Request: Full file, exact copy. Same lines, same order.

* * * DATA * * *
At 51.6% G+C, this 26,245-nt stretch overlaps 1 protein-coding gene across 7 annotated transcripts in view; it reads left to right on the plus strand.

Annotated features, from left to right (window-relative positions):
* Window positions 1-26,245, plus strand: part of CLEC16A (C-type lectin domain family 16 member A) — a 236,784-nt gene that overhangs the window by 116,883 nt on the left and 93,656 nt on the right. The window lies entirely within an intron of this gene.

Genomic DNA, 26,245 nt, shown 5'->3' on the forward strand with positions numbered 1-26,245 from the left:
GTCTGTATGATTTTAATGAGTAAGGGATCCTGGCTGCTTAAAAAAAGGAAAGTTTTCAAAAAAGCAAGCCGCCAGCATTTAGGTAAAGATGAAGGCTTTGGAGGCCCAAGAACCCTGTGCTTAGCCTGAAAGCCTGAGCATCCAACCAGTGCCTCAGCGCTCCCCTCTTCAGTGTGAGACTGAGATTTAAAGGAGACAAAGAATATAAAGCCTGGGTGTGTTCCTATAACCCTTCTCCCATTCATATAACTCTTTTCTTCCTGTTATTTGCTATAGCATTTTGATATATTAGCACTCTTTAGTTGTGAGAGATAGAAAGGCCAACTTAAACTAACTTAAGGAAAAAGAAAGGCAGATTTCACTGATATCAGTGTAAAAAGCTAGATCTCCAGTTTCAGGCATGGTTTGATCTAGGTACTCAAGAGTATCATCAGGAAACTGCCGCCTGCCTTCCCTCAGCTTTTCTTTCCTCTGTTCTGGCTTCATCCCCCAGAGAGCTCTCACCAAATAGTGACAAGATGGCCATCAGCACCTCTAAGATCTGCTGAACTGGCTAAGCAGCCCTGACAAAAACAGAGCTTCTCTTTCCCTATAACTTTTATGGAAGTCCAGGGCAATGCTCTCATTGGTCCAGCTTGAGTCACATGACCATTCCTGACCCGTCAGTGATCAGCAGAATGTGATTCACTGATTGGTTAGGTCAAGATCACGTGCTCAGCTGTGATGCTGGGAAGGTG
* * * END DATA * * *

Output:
At 51.6% G+C, this 26,245-nt stretch overlaps 1 protein-coding gene across 7 annotated transcripts in view; it reads left to right on the plus strand.

Annotated features, from left to right (window-relative positions):
* Window positions 1-26,245, plus strand: part of CLEC16A (C-type lectin domain family 16 member A) — a 236,784-nt gene that overhangs the window by 116,883 nt on the left and 93,656 nt on the right. The window lies entirely within an intron of this gene.

Genomic DNA, 26,245 nt, shown 5'->3' on the forward strand with positions numbered 1-26,245 from the left:
GTCTGTATGATTTTAATGAGTAAGGGATCCTGGCTGCTTAAAAAAAGGAAAGTTTTCAAAAAAGCAAGCCGCCAGCATTTAGGTAAAGATGAAGGCTTTGGAGGCCCAAGAACCCTGTGCTTAGCCTGAAAGCCTGAGCATCCAACCAGTGCCTCAGCGCTCCCCTCTTCAGTGTGAGACTGAGATTTAAAGGAGACAAAGAATATAAAGCCTGGGTGTGTTCCTATAACCCTTCTCCCATTCATATAACTCTTTTCTTCCTGTTATTTGCTATAGCATTTTGATATATTAGCACTCTTTAGTTGTGAGAGATAGAAAGGCCAACTTAAACTAACTTAAGGAAAAAGAAAGGCAGATTTCACTGATATCAGTGTAAAAAGCTAGATCTCCAGTTTCAGGCATGGTTTGATCTAGGTACTCAAGAGTATCATCAGGAAACTGCCGCCTGCCTTCCCTCAGCTTTTCTTTCCTCTGTTCTGGCTTCATCCCCCAGAGAGCTCTCACCAAATAGTGACAAGATGGCCATCAGCACCTCTAAGATCTGCTGAACTGGCTAAGCAGCCCTGACAAAAACAGAGCTTCTCTTTCCCTATAACTTTTATGGAAGTCCAGGGCAATGCTCTCATTGGTCCAGCTTGAGTCACATGACCATTCCTGACCCGTCAGTGATCAGCAGAATGTGATTCACTGATTGGTTAGGTCAAGATCACGTGCTCAGCTGTGATGCTGGGAAGGTG